* Cuts in real wages
Public service workers will not receive a pay increase for two years, and then they will get only 2.9 percent. Inflation and a 3 percent increase in the value added tax from January 2007 will result in a further erosion of their income.Undermining the hospital doctors’ strike
The new contract negotiated by Verdi completely undermines the ongoing strike by hospital doctors. Although most of these physicians are not organised in Verdi, the union is insisting that they be covered by the agreement.
Verdi chief Bsirske expressly solidarized himself with the efforts of the employers to force hospital doctors to submit. He criticized the Marburger Bund, the main body representing hospital doctors, for rejecting the new contract and supported the employers’ attempts to force it upon them.
“The unity of collective bargaining has been restored in the hospitals,” he said, adding that he welcomed the fact that the employers saw things in the same way.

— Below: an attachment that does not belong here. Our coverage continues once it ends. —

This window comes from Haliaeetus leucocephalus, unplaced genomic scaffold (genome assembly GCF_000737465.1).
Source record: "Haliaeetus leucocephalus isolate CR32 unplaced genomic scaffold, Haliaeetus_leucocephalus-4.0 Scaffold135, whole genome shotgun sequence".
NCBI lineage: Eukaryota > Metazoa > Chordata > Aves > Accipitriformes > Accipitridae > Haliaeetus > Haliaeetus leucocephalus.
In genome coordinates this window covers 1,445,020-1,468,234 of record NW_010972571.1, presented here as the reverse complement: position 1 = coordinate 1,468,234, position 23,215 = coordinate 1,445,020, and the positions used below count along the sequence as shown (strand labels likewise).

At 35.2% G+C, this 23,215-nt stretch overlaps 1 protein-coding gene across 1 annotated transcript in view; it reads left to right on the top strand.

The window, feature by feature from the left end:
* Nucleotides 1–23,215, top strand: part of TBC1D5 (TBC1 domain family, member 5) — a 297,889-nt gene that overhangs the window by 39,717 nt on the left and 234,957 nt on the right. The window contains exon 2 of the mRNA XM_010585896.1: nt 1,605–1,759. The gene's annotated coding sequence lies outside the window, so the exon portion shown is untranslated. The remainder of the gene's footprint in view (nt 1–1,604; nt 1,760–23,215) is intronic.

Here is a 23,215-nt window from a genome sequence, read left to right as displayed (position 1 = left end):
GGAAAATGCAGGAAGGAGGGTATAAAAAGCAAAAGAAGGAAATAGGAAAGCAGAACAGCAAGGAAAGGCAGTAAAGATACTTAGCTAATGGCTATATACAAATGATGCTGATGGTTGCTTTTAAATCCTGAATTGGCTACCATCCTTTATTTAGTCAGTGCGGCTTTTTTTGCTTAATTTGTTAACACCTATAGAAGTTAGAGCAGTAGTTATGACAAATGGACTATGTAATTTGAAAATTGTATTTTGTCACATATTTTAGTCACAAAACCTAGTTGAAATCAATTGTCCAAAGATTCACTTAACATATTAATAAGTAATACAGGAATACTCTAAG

The doctors’ contract that Verdi signed is far worse than the one the employers had already offered the striking physicians, and which they had rejected as insufficient.
The Marburger Bund has listed more than ten reasons why the Verdi agreement is unacceptable to the strikers. For example, young physicians, who already earn very little, must accept a loss in earnings of over 8 percent; the levels of overtime and on-call pay are unacceptable; and so on.
Bsirske and the Verdi leadership have cynically justified their strike-breaking by arguing they are for solidarity and unity. Verdi claims it has succeeded in recovering the right to negotiate on behalf of the physicians and thereby prevented a division between different sections of hospital staff. According to Verdi, the Marburger Bund is not a real union and is simply trying to secure privileges for the physicians at the expense of other hospital staff.